Disability-rights groups are among the opponents saying terminally ill patients might feel undue pressure from family members or others to end their lives. Edward Mahoney, a religious studies professor at St. Michael's College in Colchester and president of the opponents' group Vermont Alliance for Ethical Health Care, said he was bothered by the fact that the patient's death certificate would list the underlying disease as the cause of death, rather than the lethal drugs.
Mahoney also questioned the lack of a requirement in the legislation for a psychiatric consultation, arguing that usually occurs with people who state an intent to end their own lives.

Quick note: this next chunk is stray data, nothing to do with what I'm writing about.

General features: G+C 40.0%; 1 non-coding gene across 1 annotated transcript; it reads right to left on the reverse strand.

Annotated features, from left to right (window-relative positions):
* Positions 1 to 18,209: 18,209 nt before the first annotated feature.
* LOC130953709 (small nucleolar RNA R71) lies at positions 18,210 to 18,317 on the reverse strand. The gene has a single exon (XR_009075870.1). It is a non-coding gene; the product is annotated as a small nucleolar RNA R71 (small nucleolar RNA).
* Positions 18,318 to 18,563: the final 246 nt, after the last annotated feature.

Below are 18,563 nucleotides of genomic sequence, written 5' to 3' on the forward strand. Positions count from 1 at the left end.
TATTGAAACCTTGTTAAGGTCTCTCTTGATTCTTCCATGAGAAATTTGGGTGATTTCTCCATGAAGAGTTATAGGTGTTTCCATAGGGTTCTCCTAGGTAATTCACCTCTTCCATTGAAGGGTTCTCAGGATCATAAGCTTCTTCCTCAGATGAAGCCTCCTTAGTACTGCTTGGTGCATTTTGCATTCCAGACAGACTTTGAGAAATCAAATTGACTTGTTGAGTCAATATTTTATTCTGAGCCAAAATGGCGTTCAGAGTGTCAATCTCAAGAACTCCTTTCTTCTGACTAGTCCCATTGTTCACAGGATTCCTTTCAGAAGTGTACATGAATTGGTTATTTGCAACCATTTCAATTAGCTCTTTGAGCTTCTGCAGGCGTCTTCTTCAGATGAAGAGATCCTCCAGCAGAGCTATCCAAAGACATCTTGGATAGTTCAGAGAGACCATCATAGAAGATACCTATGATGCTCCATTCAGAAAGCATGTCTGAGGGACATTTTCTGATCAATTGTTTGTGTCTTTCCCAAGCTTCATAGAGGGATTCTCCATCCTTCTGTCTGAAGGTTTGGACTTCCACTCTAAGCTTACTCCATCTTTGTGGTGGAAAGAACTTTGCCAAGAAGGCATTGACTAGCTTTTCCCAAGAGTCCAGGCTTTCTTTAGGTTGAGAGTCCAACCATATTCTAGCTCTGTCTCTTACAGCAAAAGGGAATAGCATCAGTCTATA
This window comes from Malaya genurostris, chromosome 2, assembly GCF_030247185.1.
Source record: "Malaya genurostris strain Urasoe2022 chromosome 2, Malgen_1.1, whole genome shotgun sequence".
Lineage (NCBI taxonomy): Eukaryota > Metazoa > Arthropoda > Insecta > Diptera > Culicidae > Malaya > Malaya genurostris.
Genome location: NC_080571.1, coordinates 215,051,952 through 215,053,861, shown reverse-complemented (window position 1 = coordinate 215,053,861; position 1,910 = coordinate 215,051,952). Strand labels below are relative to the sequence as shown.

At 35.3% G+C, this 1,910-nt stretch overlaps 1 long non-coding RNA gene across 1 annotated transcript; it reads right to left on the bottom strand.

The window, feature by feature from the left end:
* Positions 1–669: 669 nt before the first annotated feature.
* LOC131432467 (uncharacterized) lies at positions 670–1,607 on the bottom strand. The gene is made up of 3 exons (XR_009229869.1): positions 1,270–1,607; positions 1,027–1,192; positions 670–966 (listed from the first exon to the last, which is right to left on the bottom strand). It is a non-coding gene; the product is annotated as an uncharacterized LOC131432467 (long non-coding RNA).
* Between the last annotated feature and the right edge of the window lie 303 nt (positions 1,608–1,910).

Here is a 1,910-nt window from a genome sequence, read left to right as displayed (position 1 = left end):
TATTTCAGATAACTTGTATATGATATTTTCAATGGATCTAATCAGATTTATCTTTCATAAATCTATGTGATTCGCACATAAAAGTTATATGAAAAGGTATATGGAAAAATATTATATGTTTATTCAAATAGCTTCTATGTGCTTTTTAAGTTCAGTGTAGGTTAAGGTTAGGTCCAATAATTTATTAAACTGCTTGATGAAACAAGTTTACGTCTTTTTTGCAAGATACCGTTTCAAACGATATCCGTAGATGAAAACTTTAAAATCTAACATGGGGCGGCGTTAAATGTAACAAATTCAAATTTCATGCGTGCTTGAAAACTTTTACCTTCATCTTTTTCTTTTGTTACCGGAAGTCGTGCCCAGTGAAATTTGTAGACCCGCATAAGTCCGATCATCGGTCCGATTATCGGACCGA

The Senate Health and Welfare Committee and the Judiciary committee will hear joint testimony Tuesday at the state House, with Health and Welfare also hearing testimony Wednesday and Thursday. Ayer says she hopes it will approve legislation by Friday.
The bill is expected to go to the Judiciary Committee after it clears Health and Welfare. Judiciary Chairman Richard Sears, D-Bennington, opposes the bill, but has he will allow it to go to the Senate floor for a vote and not try to kill it in committee.